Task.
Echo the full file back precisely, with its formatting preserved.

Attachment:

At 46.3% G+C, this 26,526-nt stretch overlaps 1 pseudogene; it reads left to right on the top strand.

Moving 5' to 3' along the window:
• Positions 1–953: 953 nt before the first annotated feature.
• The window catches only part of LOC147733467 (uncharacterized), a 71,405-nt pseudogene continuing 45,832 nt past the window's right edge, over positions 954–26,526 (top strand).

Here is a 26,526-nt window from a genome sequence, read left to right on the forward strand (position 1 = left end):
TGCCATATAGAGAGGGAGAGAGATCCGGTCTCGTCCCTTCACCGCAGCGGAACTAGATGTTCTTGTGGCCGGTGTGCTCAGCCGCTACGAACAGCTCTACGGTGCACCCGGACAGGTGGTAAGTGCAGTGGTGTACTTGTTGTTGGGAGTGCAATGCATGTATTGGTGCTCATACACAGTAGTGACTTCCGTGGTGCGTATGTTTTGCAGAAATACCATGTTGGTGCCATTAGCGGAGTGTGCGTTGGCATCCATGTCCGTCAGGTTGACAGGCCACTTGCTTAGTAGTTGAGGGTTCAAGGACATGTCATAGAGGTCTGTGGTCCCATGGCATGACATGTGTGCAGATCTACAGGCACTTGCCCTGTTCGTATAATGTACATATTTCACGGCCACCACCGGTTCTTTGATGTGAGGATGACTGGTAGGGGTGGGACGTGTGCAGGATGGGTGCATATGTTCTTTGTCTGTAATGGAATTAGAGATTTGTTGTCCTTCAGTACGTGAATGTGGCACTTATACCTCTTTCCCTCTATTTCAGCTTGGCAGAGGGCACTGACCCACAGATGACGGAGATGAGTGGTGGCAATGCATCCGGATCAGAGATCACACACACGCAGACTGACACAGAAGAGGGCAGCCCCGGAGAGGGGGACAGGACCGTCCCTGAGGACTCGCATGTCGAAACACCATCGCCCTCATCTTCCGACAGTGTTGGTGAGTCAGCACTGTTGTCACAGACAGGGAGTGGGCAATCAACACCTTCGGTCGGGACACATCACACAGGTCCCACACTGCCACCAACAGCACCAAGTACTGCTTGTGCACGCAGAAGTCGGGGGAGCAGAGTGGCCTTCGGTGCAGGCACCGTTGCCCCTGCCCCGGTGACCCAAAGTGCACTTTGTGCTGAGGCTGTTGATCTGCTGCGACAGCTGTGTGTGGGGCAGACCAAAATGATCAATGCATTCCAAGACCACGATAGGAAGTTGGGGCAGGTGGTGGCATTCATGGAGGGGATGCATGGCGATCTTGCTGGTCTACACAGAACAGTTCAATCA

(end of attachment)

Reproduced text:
At 46.3% G+C, this 26,526-nt stretch overlaps 1 pseudogene; it reads left to right on the top strand.

Moving 5' to 3' along the window:
• Positions 1–953: 953 nt before the first annotated feature.
• The window catches only part of LOC147733467 (uncharacterized), a 71,405-nt pseudogene continuing 45,832 nt past the window's right edge, over positions 954–26,526 (top strand).

Here is a 26,526-nt window from a genome sequence, read left to right on the forward strand (position 1 = left end):
TGCCATATAGAGAGGGAGAGAGATCCGGTCTCGTCCCTTCACCGCAGCGGAACTAGATGTTCTTGTGGCCGGTGTGCTCAGCCGCTACGAACAGCTCTACGGTGCACCCGGACAGGTGGTAAGTGCAGTGGTGTACTTGTTGTTGGGAGTGCAATGCATGTATTGGTGCTCATACACAGTAGTGACTTCCGTGGTGCGTATGTTTTGCAGAAATACCATGTTGGTGCCATTAGCGGAGTGTGCGTTGGCATCCATGTCCGTCAGGTTGACAGGCCACTTGCTTAGTAGTTGAGGGTTCAAGGACATGTCATAGAGGTCTGTGGTCCCATGGCATGACATGTGTGCAGATCTACAGGCACTTGCCCTGTTCGTATAATGTACATATTTCACGGCCACCACCGGTTCTTTGATGTGAGGATGACTGGTAGGGGTGGGACGTGTGCAGGATGGGTGCATATGTTCTTTGTCTGTAATGGAATTAGAGATTTGTTGTCCTTCAGTACGTGAATGTGGCACTTATACCTCTTTCCCTCTATTTCAGCTTGGCAGAGGGCACTGACCCACAGATGACGGAGATGAGTGGTGGCAATGCATCCGGATCAGAGATCACACACACGCAGACTGACACAGAAGAGGGCAGCCCCGGAGAGGGGGACAGGACCGTCCCTGAGGACTCGCATGTCGAAACACCATCGCCCTCATCTTCCGACAGTGTTGGTGAGTCAGCACTGTTGTCACAGACAGGGAGTGGGCAATCAACACCTTCGGTCGGGACACATCACACAGGTCCCACACTGCCACCAACAGCACCAAGTACTGCTTGTGCACGCAGAAGTCGGGGGAGCAGAGTGGCCTTCGGTGCAGGCACCGTTGCCCCTGCCCCGGTGACCCAAAGTGCACTTTGTGCTGAGGCTGTTGATCTGCTGCGACAGCTGTGTGTGGGGCAGACCAAAATGATCAATGCATTCCAAGACCACGATAGGAAGTTGGGGCAGGTGGTGGCATTCATGGAGGGGATGCATGGCGATCTTGCTGGTCTACACAGAACAGTTCAATCA